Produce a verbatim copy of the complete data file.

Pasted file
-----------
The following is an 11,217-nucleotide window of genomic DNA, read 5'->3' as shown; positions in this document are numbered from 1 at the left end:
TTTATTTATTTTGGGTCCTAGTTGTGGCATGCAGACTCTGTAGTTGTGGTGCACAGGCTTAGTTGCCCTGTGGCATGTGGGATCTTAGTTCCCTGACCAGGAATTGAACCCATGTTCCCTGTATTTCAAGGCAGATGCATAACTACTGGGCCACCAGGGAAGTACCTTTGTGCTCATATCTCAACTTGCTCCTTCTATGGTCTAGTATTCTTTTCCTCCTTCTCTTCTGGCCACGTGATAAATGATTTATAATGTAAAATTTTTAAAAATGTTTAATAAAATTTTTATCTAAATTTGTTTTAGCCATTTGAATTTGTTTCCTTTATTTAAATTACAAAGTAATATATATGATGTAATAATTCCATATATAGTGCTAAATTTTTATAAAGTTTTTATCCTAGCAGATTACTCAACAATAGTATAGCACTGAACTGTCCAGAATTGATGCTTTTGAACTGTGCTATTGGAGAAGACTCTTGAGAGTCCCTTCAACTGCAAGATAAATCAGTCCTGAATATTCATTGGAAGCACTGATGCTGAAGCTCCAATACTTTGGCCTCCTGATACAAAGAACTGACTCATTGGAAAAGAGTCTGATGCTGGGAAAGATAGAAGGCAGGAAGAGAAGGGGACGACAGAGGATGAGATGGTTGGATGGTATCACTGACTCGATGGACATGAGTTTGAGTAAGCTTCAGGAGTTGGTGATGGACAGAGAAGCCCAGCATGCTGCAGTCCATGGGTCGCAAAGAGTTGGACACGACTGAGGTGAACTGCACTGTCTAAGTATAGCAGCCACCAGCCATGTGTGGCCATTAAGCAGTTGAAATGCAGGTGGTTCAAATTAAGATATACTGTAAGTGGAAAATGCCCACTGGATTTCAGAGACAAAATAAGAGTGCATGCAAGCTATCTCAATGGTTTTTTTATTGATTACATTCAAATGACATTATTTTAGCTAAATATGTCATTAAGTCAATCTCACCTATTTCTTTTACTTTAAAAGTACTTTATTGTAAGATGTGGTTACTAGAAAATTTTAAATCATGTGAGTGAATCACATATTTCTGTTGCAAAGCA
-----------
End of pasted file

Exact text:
The following is an 11,217-nucleotide window of genomic DNA, read 5'->3' as shown; positions in this document are numbered from 1 at the left end:
TTTATTTATTTTGGGTCCTAGTTGTGGCATGCAGACTCTGTAGTTGTGGTGCACAGGCTTAGTTGCCCTGTGGCATGTGGGATCTTAGTTCCCTGACCAGGAATTGAACCCATGTTCCCTGTATTTCAAGGCAGATGCATAACTACTGGGCCACCAGGGAAGTACCTTTGTGCTCATATCTCAACTTGCTCCTTCTATGGTCTAGTATTCTTTTCCTCCTTCTCTTCTGGCCACGTGATAAATGATTTATAATGTAAAATTTTTAAAAATGTTTAATAAAATTTTTATCTAAATTTGTTTTAGCCATTTGAATTTGTTTCCTTTATTTAAATTACAAAGTAATATATATGATGTAATAATTCCATATATAGTGCTAAATTTTTATAAAGTTTTTATCCTAGCAGATTACTCAACAATAGTATAGCACTGAACTGTCCAGAATTGATGCTTTTGAACTGTGCTATTGGAGAAGACTCTTGAGAGTCCCTTCAACTGCAAGATAAATCAGTCCTGAATATTCATTGGAAGCACTGATGCTGAAGCTCCAATACTTTGGCCTCCTGATACAAAGAACTGACTCATTGGAAAAGAGTCTGATGCTGGGAAAGATAGAAGGCAGGAAGAGAAGGGGACGACAGAGGATGAGATGGTTGGATGGTATCACTGACTCGATGGACATGAGTTTGAGTAAGCTTCAGGAGTTGGTGATGGACAGAGAAGCCCAGCATGCTGCAGTCCATGGGTCGCAAAGAGTTGGACACGACTGAGGTGAACTGCACTGTCTAAGTATAGCAGCCACCAGCCATGTGTGGCCATTAAGCAGTTGAAATGCAGGTGGTTCAAATTAAGATATACTGTAAGTGGAAAATGCCCACTGGATTTCAGAGACAAAATAAGAGTGCATGCAAGCTATCTCAATGGTTTTTTTATTGATTACATTCAAATGACATTATTTTAGCTAAATATGTCATTAAGTCAATCTCACCTATTTCTTTTACTTTAAAAGTACTTTATTGTAAGATGTGGTTACTAGAAAATTTTAAATCATGTGAGTGAATCACATATTTCTGTTGCAAAGCA